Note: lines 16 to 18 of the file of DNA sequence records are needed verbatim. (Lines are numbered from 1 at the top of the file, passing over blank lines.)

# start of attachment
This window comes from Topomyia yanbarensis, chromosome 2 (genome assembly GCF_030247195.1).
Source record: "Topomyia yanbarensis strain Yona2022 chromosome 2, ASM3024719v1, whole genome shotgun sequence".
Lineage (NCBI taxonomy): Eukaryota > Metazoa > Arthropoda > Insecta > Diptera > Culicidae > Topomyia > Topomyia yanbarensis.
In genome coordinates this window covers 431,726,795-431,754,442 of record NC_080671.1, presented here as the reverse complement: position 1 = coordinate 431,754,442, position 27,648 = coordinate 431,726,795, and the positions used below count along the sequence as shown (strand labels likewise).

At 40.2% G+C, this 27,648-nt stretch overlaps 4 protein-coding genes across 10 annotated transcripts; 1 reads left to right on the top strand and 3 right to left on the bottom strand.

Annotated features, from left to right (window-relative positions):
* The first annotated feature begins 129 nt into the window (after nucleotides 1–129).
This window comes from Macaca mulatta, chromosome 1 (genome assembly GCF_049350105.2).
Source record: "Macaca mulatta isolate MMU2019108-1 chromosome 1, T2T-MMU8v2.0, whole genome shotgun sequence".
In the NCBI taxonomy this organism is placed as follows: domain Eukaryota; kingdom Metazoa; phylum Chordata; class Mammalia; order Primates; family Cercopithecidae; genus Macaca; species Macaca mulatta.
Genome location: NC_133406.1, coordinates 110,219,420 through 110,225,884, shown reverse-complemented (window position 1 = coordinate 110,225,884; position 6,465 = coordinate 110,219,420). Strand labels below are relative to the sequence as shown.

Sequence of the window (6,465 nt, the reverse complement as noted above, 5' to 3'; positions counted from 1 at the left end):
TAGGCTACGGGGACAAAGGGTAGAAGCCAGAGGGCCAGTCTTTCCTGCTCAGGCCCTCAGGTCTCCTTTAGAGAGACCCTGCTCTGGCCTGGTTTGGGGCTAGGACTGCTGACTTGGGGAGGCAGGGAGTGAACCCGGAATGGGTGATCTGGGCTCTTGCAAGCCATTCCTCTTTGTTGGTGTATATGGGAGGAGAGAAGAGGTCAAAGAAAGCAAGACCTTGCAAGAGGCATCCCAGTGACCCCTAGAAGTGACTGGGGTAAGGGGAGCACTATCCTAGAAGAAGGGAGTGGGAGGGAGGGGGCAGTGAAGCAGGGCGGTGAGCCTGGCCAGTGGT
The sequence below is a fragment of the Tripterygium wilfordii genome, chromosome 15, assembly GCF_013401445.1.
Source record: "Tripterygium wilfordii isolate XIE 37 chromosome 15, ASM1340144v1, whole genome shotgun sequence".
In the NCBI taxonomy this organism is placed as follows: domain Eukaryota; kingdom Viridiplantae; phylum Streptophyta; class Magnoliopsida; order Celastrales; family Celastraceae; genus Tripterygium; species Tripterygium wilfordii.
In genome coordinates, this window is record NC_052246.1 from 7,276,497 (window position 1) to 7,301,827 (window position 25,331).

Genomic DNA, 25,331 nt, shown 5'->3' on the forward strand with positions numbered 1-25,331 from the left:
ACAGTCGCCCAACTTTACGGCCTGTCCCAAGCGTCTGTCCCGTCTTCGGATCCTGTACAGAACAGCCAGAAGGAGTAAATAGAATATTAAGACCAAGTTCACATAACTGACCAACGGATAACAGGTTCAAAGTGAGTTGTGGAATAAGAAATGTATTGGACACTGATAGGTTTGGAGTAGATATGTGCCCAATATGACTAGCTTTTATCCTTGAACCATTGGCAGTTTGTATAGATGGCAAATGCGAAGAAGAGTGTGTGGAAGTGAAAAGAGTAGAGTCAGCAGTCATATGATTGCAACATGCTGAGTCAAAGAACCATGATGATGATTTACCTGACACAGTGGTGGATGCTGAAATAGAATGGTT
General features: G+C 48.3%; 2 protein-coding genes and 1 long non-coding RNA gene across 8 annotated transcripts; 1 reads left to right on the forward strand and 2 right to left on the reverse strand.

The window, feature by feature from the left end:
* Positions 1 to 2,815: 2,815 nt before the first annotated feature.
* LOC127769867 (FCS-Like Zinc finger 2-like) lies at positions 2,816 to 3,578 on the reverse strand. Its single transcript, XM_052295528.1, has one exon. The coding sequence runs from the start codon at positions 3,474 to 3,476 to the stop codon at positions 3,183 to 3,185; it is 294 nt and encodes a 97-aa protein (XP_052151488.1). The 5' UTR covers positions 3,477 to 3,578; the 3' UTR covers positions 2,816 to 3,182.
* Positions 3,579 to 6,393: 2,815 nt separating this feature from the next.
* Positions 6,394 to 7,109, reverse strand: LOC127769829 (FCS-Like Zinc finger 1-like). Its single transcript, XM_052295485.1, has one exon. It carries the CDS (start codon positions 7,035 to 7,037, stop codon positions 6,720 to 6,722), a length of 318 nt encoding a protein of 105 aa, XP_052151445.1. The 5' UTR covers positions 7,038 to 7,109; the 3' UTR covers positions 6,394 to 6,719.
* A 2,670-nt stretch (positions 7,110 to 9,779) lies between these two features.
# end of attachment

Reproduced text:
In the NCBI taxonomy this organism is placed as follows: domain Eukaryota; kingdom Viridiplantae; phylum Streptophyta; class Magnoliopsida; order Celastrales; family Celastraceae; genus Tripterygium; species Tripterygium wilfordii.
In genome coordinates, this window is record NC_052246.1 from 7,276,497 (window position 1) to 7,301,827 (window position 25,331).

Genomic DNA, 25,331 nt, shown 5'->3' on the forward strand with positions numbered 1-25,331 from the left: